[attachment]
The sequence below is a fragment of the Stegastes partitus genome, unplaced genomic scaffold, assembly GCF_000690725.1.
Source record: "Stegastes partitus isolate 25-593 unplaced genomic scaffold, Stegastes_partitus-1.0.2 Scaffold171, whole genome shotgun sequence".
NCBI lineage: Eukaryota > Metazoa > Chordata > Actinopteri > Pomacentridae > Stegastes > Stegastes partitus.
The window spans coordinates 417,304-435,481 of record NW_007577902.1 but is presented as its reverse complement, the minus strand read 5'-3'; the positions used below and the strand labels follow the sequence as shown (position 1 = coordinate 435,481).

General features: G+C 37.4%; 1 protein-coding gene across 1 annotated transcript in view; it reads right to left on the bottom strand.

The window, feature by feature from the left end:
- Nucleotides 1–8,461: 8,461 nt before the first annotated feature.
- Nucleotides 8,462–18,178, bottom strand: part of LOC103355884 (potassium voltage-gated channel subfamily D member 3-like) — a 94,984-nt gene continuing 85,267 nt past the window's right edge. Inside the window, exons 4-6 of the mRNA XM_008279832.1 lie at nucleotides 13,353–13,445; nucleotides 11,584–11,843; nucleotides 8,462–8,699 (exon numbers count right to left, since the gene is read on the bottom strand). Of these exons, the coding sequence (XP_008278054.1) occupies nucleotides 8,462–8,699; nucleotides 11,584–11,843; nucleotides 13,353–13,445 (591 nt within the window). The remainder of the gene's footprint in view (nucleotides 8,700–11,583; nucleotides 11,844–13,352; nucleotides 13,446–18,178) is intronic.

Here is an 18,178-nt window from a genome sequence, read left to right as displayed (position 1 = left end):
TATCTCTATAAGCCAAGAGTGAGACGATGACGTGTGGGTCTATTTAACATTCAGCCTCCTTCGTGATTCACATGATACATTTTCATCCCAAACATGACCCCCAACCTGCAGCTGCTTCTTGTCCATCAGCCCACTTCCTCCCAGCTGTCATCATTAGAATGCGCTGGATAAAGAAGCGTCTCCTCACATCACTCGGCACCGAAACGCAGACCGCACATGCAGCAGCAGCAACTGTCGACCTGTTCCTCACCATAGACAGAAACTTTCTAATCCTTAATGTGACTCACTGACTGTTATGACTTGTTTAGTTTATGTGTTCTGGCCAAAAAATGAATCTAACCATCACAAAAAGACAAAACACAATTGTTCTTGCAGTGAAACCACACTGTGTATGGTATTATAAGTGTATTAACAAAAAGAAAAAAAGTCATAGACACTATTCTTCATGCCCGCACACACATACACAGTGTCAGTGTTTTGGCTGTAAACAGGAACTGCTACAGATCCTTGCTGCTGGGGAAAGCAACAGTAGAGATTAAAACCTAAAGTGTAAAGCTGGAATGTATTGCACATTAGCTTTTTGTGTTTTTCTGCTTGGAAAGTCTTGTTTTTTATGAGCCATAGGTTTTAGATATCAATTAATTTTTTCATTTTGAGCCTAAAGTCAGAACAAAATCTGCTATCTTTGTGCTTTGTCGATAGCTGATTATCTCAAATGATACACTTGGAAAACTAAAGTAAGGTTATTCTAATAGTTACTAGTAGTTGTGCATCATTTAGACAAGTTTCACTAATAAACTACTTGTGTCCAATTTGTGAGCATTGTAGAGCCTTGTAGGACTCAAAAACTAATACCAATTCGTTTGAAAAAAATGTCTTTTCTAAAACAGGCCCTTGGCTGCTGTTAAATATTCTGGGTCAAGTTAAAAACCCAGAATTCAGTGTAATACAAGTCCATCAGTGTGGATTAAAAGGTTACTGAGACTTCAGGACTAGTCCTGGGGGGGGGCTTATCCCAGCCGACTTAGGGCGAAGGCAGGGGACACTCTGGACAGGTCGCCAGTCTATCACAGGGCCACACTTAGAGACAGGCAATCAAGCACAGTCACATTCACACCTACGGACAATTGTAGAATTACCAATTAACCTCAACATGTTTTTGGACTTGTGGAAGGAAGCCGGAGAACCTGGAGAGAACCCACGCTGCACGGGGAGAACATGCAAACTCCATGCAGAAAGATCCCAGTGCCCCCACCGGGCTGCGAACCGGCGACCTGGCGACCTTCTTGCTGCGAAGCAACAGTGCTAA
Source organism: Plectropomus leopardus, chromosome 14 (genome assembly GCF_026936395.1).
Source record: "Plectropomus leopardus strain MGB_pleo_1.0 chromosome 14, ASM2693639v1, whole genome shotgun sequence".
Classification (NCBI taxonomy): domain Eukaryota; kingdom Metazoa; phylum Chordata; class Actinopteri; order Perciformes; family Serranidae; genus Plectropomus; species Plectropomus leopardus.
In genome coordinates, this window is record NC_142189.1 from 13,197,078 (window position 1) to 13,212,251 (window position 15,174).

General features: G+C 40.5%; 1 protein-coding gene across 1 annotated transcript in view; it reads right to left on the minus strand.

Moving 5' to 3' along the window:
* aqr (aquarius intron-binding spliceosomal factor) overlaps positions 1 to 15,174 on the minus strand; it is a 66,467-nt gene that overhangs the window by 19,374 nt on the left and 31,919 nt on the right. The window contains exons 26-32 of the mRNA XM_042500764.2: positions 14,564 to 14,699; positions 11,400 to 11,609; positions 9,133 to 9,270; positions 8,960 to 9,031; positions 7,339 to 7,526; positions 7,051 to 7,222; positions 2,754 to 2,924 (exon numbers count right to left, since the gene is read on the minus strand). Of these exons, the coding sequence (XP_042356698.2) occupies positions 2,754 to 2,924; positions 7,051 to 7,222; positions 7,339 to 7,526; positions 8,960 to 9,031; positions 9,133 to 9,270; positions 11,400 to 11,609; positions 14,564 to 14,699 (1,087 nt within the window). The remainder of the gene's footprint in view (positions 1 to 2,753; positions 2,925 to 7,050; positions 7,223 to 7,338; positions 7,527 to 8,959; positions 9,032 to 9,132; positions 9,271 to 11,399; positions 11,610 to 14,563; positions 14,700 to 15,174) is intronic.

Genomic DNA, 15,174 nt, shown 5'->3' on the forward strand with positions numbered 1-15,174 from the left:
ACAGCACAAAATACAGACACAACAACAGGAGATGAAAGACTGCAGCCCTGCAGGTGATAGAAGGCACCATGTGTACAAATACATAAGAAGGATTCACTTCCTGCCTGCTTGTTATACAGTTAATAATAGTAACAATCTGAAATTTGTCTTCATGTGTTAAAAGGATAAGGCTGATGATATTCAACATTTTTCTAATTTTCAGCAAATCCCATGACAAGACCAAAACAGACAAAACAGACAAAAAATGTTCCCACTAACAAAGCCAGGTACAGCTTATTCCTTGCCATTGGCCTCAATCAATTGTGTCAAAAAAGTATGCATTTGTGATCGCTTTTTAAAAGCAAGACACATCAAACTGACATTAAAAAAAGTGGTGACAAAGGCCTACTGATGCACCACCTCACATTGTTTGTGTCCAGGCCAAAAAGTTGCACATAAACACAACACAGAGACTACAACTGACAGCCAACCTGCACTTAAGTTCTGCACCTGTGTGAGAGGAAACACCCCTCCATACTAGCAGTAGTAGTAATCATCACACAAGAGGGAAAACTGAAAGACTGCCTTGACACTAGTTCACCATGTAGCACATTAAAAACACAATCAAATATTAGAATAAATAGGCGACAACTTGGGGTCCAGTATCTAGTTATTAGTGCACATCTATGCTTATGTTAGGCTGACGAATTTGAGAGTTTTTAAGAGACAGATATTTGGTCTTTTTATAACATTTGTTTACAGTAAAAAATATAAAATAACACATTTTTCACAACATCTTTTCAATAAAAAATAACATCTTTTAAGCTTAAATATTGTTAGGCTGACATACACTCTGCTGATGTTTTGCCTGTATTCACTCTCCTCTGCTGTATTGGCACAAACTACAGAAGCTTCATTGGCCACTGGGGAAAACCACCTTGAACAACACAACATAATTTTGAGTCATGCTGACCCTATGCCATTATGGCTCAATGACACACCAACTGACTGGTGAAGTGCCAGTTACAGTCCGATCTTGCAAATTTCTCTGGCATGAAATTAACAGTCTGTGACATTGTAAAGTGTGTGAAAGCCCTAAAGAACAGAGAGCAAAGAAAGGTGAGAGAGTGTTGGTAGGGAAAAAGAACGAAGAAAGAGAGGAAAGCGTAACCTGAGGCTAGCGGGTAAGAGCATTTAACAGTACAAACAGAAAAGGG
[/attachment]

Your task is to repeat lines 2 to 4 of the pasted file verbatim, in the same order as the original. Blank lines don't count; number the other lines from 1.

Source record: "Stegastes partitus isolate 25-593 unplaced genomic scaffold, Stegastes_partitus-1.0.2 Scaffold171, whole genome shotgun sequence".
NCBI lineage: Eukaryota > Metazoa > Chordata > Actinopteri > Pomacentridae > Stegastes > Stegastes partitus.
The window spans coordinates 417,304-435,481 of record NW_007577902.1 but is presented as its reverse complement, the minus strand read 5'-3'; the positions used below and the strand labels follow the sequence as shown (position 1 = coordinate 435,481).